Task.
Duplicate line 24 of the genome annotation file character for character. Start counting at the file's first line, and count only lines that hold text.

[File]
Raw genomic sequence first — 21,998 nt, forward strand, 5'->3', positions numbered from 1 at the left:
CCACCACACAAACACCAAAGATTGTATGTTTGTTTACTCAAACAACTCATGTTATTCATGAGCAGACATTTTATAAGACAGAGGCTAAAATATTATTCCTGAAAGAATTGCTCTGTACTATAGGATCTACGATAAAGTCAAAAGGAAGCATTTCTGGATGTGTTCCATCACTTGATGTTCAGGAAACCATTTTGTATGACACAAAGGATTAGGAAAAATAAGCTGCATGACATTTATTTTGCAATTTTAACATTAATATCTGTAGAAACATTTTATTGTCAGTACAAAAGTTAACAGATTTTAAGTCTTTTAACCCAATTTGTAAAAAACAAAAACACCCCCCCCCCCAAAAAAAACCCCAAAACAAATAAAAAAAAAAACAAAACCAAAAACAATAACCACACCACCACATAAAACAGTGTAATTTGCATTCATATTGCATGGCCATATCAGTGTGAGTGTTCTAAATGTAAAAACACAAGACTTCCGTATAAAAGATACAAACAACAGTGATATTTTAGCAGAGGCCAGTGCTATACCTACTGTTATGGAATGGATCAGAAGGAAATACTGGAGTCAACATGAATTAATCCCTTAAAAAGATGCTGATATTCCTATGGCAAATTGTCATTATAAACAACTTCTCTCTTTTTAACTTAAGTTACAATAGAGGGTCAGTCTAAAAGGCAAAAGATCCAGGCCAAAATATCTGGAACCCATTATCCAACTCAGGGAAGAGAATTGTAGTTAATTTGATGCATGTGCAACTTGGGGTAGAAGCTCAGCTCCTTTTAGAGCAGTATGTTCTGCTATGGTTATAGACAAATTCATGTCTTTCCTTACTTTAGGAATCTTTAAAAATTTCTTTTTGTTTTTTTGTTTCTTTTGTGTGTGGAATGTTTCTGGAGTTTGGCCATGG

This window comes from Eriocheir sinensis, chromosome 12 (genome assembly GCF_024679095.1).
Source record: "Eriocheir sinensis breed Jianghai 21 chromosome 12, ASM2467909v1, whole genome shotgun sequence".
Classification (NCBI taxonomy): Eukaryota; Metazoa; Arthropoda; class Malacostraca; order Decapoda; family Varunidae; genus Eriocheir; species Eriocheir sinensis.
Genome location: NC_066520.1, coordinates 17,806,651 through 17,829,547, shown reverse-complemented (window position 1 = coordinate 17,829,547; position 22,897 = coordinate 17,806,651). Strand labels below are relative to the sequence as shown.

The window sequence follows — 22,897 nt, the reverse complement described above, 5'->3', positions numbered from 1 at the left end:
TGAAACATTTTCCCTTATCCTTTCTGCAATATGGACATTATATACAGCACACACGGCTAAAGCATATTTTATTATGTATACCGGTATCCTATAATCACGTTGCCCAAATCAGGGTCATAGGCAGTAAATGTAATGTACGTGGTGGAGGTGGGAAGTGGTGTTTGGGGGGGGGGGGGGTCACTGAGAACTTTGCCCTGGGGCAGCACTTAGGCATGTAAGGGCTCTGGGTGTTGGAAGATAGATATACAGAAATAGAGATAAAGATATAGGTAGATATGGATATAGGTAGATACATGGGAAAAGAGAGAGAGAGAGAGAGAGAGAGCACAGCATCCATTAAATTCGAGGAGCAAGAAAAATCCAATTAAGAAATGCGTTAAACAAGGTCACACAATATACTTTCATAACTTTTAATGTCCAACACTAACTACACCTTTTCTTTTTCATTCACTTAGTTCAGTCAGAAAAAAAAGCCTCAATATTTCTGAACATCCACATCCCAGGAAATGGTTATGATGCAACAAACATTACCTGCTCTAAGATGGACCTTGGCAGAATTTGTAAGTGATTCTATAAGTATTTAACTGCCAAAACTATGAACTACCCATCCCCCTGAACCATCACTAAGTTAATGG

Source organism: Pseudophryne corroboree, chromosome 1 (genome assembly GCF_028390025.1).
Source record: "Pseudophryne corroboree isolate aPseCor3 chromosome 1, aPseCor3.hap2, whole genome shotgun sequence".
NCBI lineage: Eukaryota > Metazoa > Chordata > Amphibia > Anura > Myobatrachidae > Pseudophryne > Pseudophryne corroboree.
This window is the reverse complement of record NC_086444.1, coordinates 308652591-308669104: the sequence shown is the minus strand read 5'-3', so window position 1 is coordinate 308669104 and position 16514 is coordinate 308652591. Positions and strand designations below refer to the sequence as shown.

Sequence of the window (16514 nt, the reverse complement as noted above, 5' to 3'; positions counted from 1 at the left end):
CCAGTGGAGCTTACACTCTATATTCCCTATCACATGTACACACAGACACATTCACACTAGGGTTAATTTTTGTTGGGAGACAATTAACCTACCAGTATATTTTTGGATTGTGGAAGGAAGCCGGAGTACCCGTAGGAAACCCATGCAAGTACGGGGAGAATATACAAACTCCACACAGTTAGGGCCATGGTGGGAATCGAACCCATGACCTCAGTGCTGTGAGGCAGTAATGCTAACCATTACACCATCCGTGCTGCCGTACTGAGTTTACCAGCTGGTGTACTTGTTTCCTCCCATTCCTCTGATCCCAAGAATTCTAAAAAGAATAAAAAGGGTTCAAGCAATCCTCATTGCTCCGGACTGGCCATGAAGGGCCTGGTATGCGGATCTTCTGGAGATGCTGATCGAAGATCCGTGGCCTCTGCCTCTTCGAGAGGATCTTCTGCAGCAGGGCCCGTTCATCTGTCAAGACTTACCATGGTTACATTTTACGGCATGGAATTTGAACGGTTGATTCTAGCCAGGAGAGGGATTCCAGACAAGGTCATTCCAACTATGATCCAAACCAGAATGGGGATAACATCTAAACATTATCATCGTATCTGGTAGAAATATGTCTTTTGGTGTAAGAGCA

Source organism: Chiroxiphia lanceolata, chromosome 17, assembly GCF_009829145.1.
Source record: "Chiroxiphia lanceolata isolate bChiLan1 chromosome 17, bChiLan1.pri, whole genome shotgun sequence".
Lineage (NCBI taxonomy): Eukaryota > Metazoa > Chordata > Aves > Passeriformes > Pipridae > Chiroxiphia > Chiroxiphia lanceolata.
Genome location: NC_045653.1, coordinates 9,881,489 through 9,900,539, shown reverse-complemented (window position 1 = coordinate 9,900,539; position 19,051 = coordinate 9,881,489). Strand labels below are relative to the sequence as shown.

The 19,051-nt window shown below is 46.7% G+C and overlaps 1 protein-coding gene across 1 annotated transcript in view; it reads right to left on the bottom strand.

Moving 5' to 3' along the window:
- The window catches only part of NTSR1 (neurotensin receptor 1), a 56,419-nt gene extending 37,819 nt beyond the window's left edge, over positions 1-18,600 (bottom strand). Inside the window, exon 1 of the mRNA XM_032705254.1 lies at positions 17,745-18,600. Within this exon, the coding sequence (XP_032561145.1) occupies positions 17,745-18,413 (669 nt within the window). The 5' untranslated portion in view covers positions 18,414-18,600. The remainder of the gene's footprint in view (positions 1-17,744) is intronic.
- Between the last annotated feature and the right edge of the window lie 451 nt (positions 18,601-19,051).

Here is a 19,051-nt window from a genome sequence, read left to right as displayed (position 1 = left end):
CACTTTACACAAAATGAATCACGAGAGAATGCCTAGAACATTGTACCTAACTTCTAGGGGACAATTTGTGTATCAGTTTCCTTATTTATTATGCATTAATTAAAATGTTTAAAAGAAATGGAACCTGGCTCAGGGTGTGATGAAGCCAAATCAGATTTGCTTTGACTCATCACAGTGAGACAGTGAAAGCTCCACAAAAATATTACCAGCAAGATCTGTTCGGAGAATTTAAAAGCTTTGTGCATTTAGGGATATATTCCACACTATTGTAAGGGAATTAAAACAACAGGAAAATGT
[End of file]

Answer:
CACTTTACACAAAATGAATCACGAGAGAATGCCTAGAACATTGTACCTAACTTCTAGGGGACAATTTGTGTATCAGTTTCCTTATTTATTATGCATTAATTAAAATGTTTAAAAGAAATGGAACCTGGCTCAGGGTGTGATGAAGCCAAATCAGATTTGCTTTGACTCATCACAGTGAGACAGTGAAAGCTCCACAAAAATATTACCAGCAAGATCTGTTCGGAGAATTTAAAAGCTTTGTGCATTTAGGGATATATTCCACACTATTGTAAGGGAATTAAAACAACAGGAAAATGT